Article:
Bioavailability defines the ease with which something is absorbed from the digestive tract. The higher the bioavailability of a food, the greater the total absorption and rate of absorption. The faster a food is absorbed, the more quickly it turns to glucose in the body.
Whole grains have been in the human diet for thousands of years. Milling and grinding grains is a relatively recent. Whole grains take much longer to be digested that refined flours. The more refined a flour is, the more bioavailable it becomes. And the more quickly it turns into a spike of blood sugar followed by a drop in blood sugar.
The perfect recipe for triggering a binge.
We may initially be persuaded by “faux foods,” i.e. “whole-grain bread,” “flour-free bread,” etc. The fact is that such breads are all made from refined grains. It is a matter of definition on a nutritional label. Reading the glycemic index of such foods tells us the truth about their composition.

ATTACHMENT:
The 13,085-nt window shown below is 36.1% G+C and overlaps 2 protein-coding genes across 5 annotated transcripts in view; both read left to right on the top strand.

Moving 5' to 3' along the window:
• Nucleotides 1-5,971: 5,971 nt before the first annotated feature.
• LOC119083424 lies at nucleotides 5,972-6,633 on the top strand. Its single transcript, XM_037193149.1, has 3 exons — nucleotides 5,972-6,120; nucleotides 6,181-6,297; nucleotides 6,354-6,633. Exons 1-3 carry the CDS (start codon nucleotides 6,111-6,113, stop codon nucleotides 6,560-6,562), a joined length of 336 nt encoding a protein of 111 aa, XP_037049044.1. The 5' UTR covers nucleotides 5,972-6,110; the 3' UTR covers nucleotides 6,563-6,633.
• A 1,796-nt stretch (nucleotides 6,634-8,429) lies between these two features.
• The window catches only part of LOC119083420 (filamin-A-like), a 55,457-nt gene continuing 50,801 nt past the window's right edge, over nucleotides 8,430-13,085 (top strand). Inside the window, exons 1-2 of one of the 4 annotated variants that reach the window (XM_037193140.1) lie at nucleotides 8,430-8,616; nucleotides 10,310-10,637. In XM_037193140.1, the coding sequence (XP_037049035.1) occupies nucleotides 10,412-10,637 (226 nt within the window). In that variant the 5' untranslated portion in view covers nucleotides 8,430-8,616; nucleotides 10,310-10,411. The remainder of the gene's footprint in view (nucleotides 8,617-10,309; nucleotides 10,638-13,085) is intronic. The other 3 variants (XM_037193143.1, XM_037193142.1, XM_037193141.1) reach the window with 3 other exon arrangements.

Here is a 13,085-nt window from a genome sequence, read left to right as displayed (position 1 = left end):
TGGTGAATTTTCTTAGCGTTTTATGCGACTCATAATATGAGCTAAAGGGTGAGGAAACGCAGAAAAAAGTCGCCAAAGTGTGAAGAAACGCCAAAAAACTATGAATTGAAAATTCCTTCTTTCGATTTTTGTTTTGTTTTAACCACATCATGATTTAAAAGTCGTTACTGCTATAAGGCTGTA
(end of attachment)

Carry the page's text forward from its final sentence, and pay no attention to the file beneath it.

Many food addicts find that flours made from other grains are just as bioavailable. Rice flour is likely to trigger the same reaction in a food addict as rice syrup: both are highly refined.
The Food Addiction Institute has an extensive research bibliography (172 pages) on the latest research on food and the impact to the human body. You can examine the research here.
Again, to keep it simple, you can apply the “test” from Alcoholics Anonymous to diagnose yourself. If, despite your best efforts, you are not able to control your intake of flour products, you are not alone.
© 2009 A.E. Heald, M.Div.